Imputation screening involves the use of imputation-based procedures to find "interesting" pro-duct-AEs in an AE report database. Imputation screening procedures have four basic attributes: (1) application on a report-by-report basis, (2) amenability to automation or semi-automation, (3) sensitivity and specificity for finding "interesting" product-AEs, and (4) focus on finding reports possessing summary causality testing that favors the monitored product (i.e. a summary likelihood ratio greater than one) (see Table 18.3, Part A). Those imputation screening procedures that are selected for actual use should exhibit the features of a good screening test as they apply to the imputation screening environment, namely: (1) easy to use, (2) generalizable to many product-AE pairs, (3) capable of producing reproducible (uniform, reliable) output, and 4) associated with a low false positive rate (see Table 8.3, Part B). In the presence of a declining or low prevalence of
Table 18.3. Features of database imputation screening instruments.
A. Basic features
• Applied on a report-by-report basis
• Amenable to automation or semi-automation
• Associated with a sensitivity and specificity for finding ''interesting'' product-AE pairs
• Finds reports for which positive tests for causality have been reported
B. Desirable features
• Generalizable to many product-AE pairs
• Capable of producing uniform output
• Associated with a low false positive rate
"interesting" product-AE pairs, imputation screening can exhibit a high false positive rate. This circumstance leads to a low efficiency rating, and is inconsistent with the operational realities of AE surveillance programs.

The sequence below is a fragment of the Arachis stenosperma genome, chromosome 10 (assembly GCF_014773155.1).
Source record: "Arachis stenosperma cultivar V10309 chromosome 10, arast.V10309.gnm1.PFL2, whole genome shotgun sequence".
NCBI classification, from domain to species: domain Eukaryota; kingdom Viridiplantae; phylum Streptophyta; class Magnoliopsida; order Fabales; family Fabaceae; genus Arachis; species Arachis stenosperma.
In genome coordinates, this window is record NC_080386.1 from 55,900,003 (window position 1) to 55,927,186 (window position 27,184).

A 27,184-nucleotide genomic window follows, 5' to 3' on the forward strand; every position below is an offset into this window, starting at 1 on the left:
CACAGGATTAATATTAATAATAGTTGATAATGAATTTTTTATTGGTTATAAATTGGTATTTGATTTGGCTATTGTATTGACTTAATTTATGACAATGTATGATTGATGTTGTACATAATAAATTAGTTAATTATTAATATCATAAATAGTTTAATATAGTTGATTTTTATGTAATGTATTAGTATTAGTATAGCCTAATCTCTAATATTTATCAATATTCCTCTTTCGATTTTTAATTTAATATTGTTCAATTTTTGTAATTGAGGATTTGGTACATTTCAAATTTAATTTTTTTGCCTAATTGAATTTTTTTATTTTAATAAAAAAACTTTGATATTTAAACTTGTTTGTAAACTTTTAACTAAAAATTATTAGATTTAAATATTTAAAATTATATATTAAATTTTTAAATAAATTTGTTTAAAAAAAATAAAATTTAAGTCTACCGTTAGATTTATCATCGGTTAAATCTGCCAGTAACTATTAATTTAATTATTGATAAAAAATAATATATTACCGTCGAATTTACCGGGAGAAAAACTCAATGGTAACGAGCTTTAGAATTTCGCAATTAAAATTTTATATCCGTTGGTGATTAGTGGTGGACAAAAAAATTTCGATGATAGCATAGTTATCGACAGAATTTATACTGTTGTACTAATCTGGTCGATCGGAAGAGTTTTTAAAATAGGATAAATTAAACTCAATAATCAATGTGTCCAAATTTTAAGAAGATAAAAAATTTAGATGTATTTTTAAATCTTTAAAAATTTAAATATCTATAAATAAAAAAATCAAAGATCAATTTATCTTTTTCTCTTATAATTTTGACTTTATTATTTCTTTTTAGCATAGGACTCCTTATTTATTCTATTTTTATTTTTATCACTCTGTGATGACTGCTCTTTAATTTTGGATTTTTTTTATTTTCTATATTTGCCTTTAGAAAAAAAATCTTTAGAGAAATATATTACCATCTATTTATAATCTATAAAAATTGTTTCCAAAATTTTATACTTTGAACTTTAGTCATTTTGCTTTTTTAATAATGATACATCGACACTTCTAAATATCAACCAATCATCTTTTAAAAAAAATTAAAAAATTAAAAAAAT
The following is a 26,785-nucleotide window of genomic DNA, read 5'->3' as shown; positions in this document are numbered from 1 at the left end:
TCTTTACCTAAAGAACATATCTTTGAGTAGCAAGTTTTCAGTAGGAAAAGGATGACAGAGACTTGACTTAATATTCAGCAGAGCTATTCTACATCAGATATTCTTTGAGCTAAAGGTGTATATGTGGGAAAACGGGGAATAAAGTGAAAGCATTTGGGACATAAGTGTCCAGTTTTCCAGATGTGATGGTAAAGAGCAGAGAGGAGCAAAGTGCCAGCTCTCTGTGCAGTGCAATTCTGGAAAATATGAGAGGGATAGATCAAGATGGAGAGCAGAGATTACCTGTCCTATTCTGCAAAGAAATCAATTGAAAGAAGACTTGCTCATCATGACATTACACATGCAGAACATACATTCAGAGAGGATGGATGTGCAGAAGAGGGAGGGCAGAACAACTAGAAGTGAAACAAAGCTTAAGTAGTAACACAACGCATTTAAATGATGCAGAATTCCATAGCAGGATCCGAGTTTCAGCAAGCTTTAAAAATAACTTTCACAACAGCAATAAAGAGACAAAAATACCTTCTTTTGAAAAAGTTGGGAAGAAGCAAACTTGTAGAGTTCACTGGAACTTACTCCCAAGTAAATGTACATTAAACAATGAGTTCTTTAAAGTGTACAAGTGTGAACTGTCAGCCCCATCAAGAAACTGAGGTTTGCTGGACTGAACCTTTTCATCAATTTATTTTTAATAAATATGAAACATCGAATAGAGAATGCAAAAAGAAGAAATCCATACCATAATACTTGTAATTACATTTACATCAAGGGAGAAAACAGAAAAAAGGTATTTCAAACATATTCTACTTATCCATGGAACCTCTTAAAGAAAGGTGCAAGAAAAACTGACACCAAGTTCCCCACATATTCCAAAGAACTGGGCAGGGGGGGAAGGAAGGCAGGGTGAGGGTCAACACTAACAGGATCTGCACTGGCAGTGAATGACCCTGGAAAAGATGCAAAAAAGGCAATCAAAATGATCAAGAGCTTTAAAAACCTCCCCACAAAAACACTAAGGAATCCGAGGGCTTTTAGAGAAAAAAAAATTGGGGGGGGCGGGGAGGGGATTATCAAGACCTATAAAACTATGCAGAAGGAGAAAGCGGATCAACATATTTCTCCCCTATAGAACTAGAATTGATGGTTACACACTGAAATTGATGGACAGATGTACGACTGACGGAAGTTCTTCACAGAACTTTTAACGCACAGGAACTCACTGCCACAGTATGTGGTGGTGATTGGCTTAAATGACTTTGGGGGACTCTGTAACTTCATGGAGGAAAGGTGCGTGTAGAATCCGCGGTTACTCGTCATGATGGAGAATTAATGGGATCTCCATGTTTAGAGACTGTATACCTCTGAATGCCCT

For the past four decades, imputation methods have undergone continuous change, much of which has focused on individualizing them for use in medical diagnosis (Lane et al., 1987; Stephens, 1999). To the degree that this was successful, imputation instruments became more applicable for diagnosis, but less applicable as screening methods. The first imputation procedures devised in the 1960s depended entirely on subjective judgments made by physicians or other health care professionals (MacDonald and MacKay, 1964). In the 1970s, this evolved into formalized procedures based on rules in which assessor subjectivity was applied more uniformly through the use of algorithms or questionnaires (Irey, 1976a, 1976b). In the early 1980s, statistical modelling was first applied to imputation problems when Bayesian methodology was introduced (Lane, 1984; Auriche, 1985), while, in the late 1980s, AE-specific approaches were first proposed (Benichou and Celigny, 1991). Since that time, more complex statistical procedures, such as decision support algorithms, have also been suggested (Hoskins and Manning, 1992). Of these five groups of published methods by which single report imputation screening could potentially be performed (subjective, generalized rule-based, Bayesian odds model, AE-specific rule-based, and non-Bayesian statistical models), practical limitations have led to the widespread use of subjective and generalized rule-based methodology only. AE-specific rule-based methods and Baye-sian and non-Bayesian statistical models have had essentially no systematic use as screening devices in databases comprised of individual patient reports.